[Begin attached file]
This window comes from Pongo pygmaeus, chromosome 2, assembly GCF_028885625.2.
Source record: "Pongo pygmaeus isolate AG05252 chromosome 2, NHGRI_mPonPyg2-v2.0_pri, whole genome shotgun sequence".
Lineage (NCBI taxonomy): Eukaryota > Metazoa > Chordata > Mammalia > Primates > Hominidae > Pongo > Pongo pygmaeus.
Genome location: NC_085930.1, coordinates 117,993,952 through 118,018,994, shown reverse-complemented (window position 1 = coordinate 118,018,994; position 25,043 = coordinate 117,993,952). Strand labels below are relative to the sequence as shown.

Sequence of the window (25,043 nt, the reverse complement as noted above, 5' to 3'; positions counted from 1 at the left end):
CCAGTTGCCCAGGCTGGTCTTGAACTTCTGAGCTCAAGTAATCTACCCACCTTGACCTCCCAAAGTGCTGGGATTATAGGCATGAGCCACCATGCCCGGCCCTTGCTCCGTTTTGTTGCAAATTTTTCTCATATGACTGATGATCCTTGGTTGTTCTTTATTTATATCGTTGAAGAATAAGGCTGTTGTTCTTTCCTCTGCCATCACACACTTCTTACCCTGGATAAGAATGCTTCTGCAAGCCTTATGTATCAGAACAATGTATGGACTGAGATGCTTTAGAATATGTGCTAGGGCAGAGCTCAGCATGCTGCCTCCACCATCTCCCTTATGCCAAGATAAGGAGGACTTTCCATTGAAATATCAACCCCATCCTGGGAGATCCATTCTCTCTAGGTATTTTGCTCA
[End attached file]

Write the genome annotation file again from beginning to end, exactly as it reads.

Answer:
This window comes from Pongo pygmaeus, chromosome 2, assembly GCF_028885625.2.
Source record: "Pongo pygmaeus isolate AG05252 chromosome 2, NHGRI_mPonPyg2-v2.0_pri, whole genome shotgun sequence".
Lineage (NCBI taxonomy): Eukaryota > Metazoa > Chordata > Mammalia > Primates > Hominidae > Pongo > Pongo pygmaeus.
Genome location: NC_085930.1, coordinates 117,993,952 through 118,018,994, shown reverse-complemented (window position 1 = coordinate 118,018,994; position 25,043 = coordinate 117,993,952). Strand labels below are relative to the sequence as shown.

Sequence of the window (25,043 nt, the reverse complement as noted above, 5' to 3'; positions counted from 1 at the left end):
CCAGTTGCCCAGGCTGGTCTTGAACTTCTGAGCTCAAGTAATCTACCCACCTTGACCTCCCAAAGTGCTGGGATTATAGGCATGAGCCACCATGCCCGGCCCTTGCTCCGTTTTGTTGCAAATTTTTCTCATATGACTGATGATCCTTGGTTGTTCTTTATTTATATCGTTGAAGAATAAGGCTGTTGTTCTTTCCTCTGCCATCACACACTTCTTACCCTGGATAAGAATGCTTCTGCAAGCCTTATGTATCAGAACAATGTATGGACTGAGATGCTTTAGAATATGTGCTAGGGCAGAGCTCAGCATGCTGCCTCCACCATCTCCCTTATGCCAAGATAAGGAGGACTTTCCATTGAAATATCAACCCCATCCTGGGAGATCCATTCTCTCTAGGTATTTTGCTCA